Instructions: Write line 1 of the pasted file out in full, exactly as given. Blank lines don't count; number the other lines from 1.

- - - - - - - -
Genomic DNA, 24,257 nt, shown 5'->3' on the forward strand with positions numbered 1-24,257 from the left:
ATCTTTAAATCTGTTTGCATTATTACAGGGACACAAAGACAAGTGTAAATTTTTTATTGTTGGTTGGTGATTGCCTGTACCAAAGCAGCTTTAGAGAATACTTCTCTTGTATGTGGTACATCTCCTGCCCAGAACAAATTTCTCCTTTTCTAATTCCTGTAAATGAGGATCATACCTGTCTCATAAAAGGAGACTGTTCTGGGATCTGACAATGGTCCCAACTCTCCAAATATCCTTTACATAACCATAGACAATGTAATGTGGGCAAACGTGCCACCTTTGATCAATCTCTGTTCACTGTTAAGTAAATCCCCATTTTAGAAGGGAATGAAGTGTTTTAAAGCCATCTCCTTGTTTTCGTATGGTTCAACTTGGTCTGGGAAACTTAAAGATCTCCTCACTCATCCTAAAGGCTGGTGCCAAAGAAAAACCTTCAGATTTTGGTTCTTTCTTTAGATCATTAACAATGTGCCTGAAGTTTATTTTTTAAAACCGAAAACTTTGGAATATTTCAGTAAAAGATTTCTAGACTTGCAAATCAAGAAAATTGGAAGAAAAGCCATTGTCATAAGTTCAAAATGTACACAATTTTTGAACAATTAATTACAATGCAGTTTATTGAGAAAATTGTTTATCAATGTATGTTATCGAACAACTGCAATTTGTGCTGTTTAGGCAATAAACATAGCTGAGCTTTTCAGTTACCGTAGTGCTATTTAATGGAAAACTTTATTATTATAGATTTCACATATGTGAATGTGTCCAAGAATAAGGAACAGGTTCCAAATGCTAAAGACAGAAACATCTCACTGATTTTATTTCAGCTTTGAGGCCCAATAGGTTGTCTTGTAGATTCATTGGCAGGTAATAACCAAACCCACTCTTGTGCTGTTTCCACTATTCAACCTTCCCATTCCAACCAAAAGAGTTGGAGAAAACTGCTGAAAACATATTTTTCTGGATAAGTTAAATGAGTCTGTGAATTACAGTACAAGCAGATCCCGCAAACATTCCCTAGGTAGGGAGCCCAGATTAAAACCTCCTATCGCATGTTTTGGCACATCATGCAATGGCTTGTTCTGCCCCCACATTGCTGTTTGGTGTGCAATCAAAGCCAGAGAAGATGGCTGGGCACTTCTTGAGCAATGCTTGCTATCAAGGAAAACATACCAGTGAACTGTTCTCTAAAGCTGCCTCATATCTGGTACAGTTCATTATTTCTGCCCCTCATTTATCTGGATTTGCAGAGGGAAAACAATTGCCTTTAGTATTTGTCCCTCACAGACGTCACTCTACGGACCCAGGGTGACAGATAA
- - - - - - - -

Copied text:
Genomic DNA, 24,257 nt, shown 5'->3' on the forward strand with positions numbered 1-24,257 from the left: